The controller 245 modulates the charging switch 235 depending on several voltages. Here, the controller 245 measures voltages that are critical to the proper charging of the battery 220. These voltages include the DC input voltage Vdc (measurable between nodes A and C) and the battery voltage Vbat (between nodes B and C). The trickle voltage Vtc and the corresponding trickle charging current Itc may be calculated from these two voltages as needed by the controller 245.

The controller 245 analyzes these voltages and determines an appropriate duty cycle needed to charge the battery 220 in an optimum way without over-stressing it in the charging process. Selection of the appropriate duty cycle and, therefore, the appropriate charge current may extend the life of the battery 220 and allows it to maintain a maximum capacity for a longer period of is time. In this embodiment, the duty cycle may be selected from a preprogrammed set of discrete duty cycles that establishes a corresponding set of discrete charging rates for the battery 220. The charging switch 235 may also be modulated to increase or decrease the duty cycle, based on the DC input voltage Vdc, the battery voltage Vbat or a difference between the two voltages. In an alternative embodiment, the duty cycle may be continuously adjustable thereby allowing the charging rate to vary continuously depending on the DC input voltage Vdc and the battery voltage Vbat across the battery 220.

The controller 245 drives the charging switch 235 to conduct for a period determined by the duty cycle selection. In the illustrated embodiment, there are ten equally spaced, discrete duty cycles. When the primary interval D is equal to the switching signal period of 1000 milliseconds, for instance, a maximum switch charging current Isc of 500 milliamperes is provided to the battery 220. The other nine discrete values for the duty cycle allow selection of switch charging currents Isc that range from zero to 450 milliamperes in 50 milliampere increments.

In summary, the present invention introduces, in one aspect, the concept of a battery charging circuit that charges a battery of a battery-powered electronic device in a more accurate manner. By monitoring, in one embodiment, the input voltage, the battery voltage itself and the minimum rate of trickle charge current, the battery charging circuit can employ a charging strategy specifically targeted to the battery being charged.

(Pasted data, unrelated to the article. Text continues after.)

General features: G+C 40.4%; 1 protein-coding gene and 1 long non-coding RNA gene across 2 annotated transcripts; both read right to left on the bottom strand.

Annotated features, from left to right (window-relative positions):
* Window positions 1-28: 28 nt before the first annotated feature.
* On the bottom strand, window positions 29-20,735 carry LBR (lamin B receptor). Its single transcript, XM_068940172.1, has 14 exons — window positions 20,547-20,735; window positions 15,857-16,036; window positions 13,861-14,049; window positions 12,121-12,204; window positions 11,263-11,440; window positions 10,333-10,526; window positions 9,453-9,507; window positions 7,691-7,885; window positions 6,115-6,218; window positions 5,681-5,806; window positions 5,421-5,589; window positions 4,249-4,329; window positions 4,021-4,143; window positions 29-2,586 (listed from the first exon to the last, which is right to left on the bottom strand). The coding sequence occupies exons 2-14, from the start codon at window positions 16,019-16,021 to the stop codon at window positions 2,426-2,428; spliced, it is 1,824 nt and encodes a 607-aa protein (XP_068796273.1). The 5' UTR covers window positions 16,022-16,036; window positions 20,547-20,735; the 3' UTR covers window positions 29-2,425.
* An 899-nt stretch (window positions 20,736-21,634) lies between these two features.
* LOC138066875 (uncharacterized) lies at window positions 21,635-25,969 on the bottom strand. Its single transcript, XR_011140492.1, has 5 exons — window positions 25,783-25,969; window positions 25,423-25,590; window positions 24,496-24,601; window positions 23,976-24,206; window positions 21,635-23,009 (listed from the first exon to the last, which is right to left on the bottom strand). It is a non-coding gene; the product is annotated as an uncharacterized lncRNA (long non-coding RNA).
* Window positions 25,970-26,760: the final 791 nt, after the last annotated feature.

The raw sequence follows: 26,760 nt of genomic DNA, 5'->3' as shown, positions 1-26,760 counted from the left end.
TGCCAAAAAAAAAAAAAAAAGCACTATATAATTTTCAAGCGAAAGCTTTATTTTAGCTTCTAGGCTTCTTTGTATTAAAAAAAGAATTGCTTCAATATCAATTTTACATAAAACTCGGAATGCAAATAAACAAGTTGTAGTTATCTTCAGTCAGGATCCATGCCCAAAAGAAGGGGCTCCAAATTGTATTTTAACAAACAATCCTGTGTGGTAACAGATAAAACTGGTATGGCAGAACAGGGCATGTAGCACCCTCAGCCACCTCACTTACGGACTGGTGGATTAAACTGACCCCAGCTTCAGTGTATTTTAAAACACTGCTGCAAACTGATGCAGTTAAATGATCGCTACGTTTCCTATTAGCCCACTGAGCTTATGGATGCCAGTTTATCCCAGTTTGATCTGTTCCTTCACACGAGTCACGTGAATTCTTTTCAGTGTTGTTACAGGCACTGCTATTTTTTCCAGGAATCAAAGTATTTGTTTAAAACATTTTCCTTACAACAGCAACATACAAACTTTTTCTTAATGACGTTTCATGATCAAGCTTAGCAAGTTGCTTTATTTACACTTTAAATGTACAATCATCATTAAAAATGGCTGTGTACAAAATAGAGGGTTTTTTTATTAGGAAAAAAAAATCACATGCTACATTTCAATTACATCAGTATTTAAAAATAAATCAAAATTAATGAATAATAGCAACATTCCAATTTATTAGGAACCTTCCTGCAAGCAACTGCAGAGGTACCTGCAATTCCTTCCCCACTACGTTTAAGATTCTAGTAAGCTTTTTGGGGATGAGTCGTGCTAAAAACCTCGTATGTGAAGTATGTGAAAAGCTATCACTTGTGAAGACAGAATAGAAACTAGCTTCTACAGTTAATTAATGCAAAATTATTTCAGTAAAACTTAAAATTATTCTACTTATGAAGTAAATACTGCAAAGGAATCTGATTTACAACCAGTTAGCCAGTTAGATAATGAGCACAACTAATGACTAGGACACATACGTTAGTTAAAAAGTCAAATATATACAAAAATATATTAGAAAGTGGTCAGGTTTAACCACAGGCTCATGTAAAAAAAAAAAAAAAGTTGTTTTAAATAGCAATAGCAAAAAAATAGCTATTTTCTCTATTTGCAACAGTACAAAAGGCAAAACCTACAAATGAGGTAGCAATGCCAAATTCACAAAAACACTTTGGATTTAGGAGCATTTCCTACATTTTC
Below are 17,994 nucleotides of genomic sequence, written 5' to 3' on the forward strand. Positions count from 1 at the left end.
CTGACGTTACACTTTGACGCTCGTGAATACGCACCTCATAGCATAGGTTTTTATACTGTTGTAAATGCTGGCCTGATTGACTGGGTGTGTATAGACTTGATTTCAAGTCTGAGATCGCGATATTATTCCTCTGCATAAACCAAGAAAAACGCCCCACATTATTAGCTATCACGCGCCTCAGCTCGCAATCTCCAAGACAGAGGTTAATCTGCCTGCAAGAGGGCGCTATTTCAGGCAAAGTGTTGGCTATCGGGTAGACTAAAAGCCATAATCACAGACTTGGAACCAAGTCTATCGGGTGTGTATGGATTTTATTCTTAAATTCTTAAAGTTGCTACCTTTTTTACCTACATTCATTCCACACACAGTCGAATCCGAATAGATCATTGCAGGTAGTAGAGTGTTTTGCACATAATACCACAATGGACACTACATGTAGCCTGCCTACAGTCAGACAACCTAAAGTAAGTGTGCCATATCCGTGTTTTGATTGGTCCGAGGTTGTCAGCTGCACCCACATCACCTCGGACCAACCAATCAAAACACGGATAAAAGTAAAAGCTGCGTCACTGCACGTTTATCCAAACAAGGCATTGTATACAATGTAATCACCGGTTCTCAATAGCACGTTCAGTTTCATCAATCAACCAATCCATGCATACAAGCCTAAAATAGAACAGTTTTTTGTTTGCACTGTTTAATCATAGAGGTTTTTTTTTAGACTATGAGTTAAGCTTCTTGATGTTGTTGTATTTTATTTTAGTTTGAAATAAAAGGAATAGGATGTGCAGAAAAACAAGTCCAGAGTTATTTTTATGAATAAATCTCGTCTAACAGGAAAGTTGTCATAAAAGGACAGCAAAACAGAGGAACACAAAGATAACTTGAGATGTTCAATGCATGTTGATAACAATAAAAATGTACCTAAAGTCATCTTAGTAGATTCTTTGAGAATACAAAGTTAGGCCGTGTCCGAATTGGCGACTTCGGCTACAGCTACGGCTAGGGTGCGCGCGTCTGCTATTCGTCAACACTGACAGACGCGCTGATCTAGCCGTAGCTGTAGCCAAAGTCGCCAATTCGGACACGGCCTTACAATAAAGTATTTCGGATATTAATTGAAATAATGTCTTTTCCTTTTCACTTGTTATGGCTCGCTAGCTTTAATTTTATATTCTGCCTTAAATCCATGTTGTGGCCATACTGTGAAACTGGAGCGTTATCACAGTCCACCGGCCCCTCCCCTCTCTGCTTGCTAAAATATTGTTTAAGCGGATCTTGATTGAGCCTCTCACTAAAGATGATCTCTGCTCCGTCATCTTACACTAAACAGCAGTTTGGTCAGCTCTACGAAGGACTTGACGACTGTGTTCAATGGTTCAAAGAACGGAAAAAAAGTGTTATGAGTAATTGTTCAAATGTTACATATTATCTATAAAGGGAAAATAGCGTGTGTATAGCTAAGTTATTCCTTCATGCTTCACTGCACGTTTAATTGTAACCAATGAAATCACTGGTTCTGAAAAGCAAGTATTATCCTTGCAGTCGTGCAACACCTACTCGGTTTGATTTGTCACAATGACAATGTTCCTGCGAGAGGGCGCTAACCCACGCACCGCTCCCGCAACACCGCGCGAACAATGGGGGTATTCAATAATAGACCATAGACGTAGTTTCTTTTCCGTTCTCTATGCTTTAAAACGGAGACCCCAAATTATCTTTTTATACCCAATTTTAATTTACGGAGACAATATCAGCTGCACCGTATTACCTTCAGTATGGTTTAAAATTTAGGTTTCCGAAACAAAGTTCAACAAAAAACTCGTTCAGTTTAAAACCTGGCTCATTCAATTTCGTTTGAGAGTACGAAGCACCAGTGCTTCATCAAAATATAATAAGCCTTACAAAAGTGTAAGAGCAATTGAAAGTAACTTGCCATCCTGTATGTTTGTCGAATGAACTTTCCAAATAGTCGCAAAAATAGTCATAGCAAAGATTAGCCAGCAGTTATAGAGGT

Although the present invention has been described in detail, those skilled in the art should understand that they can make various changes, substitutions and alterations herein without departing from the spirit and scope of the invention in its broadest form.

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Classifications
U.S. Classification320/141, 320/163
International ClassificationH02J7/00
Cooperative ClassificationH02J7/0093
European ClassificationH02J7/00M10E
Legal Events
DateCodeEventDescription
May 26, 2000ASAssignment
Owner name: LUCENT TECHNOLOGIES, INC., A CORPORATION OF DELAWA
Free format text: ASSIGNMENT OF ASSIGNORS INTEREST;ASSIGNORS:CANNON, JOSEPH M.;CRISAFULLI, GEORGE A.;REEL/FRAME:010852/0899
Effective date: 20000523
Aug 31, 2005FPAYFee payment
Year of fee payment: 4
Sep 1, 2009FPAYFee payment
Year of fee payment: 8
Oct 1, 2010ASAssignment
Owner name: AGERE SYSTEMS INC., PENNSYLVANIA
Free format text: MERGER;ASSIGNOR:AGERE SYSTEMS GUARDIAN CORP.;REEL/FRAME:025077/0312
Effective date: 20020829
Owner name: AGERE SYSTEMS GUARDIAN CORP., PENNSYLVANIA
Free format text: ASSIGNMENT OF ASSIGNORS INTEREST;ASSIGNOR:LUCENT TECHNOLOGIES INC.;REEL/FRAME:025077/0304
Effective date: 20010130
Nov 1, 2010ASAssignment
Owner name: RALINK TECHNOLOGY CORPORATION, TAIWAN
Free format text: ASSIGNMENT OF ASSIGNORS INTEREST;ASSIGNOR:AGERE SYSTEMS INC.;REEL/FRAME:025217/0703
Effective date: 20101027
Mar 14, 2013FPAYFee payment
Year of fee payment: 12
Dec 3, 2014ASAssignment
Owner name: MEDIATEK INC., TAIWAN
Free format text: MERGER;ASSIGNOR:RALINK TECHNOLOGY CORP.;REEL/FRAME:034314/0916
Effective date: 20140401